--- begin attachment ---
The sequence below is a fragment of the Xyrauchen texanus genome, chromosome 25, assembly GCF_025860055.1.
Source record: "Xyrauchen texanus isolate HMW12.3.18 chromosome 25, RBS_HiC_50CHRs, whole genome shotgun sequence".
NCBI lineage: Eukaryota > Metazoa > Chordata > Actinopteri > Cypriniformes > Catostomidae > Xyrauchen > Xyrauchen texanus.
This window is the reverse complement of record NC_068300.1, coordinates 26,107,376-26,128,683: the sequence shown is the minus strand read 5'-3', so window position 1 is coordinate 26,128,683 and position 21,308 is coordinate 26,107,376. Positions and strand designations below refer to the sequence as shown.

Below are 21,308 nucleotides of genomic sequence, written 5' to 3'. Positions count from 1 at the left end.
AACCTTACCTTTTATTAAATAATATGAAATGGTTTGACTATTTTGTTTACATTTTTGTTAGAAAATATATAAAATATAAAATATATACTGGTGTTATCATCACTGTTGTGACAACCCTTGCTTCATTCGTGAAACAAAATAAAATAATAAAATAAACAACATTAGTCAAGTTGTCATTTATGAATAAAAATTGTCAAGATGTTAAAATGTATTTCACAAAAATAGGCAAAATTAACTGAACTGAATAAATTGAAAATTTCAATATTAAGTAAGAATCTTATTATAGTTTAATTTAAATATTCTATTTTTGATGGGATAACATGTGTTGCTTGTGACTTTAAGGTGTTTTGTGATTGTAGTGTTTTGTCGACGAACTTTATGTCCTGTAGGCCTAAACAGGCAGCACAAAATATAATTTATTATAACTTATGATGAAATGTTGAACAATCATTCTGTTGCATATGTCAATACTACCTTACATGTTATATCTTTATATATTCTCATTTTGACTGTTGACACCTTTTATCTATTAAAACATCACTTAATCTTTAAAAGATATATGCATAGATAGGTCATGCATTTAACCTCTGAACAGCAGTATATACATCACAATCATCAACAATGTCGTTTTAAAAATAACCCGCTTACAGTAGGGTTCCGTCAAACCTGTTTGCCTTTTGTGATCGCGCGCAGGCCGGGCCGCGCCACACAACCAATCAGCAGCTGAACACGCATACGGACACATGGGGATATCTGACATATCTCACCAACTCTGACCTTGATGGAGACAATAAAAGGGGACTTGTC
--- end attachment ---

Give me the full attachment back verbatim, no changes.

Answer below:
The sequence below is a fragment of the Xyrauchen texanus genome, chromosome 25, assembly GCF_025860055.1.
Source record: "Xyrauchen texanus isolate HMW12.3.18 chromosome 25, RBS_HiC_50CHRs, whole genome shotgun sequence".
NCBI lineage: Eukaryota > Metazoa > Chordata > Actinopteri > Cypriniformes > Catostomidae > Xyrauchen > Xyrauchen texanus.
This window is the reverse complement of record NC_068300.1, coordinates 26,107,376-26,128,683: the sequence shown is the minus strand read 5'-3', so window position 1 is coordinate 26,128,683 and position 21,308 is coordinate 26,107,376. Positions and strand designations below refer to the sequence as shown.

Below are 21,308 nucleotides of genomic sequence, written 5' to 3'. Positions count from 1 at the left end.
AACCTTACCTTTTATTAAATAATATGAAATGGTTTGACTATTTTGTTTACATTTTTGTTAGAAAATATATAAAATATAAAATATATACTGGTGTTATCATCACTGTTGTGACAACCCTTGCTTCATTCGTGAAACAAAATAAAATAATAAAATAAACAACATTAGTCAAGTTGTCATTTATGAATAAAAATTGTCAAGATGTTAAAATGTATTTCACAAAAATAGGCAAAATTAACTGAACTGAATAAATTGAAAATTTCAATATTAAGTAAGAATCTTATTATAGTTTAATTTAAATATTCTATTTTTGATGGGATAACATGTGTTGCTTGTGACTTTAAGGTGTTTTGTGATTGTAGTGTTTTGTCGACGAACTTTATGTCCTGTAGGCCTAAACAGGCAGCACAAAATATAATTTATTATAACTTATGATGAAATGTTGAACAATCATTCTGTTGCATATGTCAATACTACCTTACATGTTATATCTTTATATATTCTCATTTTGACTGTTGACACCTTTTATCTATTAAAACATCACTTAATCTTTAAAAGATATATGCATAGATAGGTCATGCATTTAACCTCTGAACAGCAGTATATACATCACAATCATCAACAATGTCGTTTTAAAAATAACCCGCTTACAGTAGGGTTCCGTCAAACCTGTTTGCCTTTTGTGATCGCGCGCAGGCCGGGCCGCGCCACACAACCAATCAGCAGCTGAACACGCATACGGACACATGGGGATATCTGACATATCTCACCAACTCTGACCTTGATGGAGACAATAAAAGGGGACTTGTC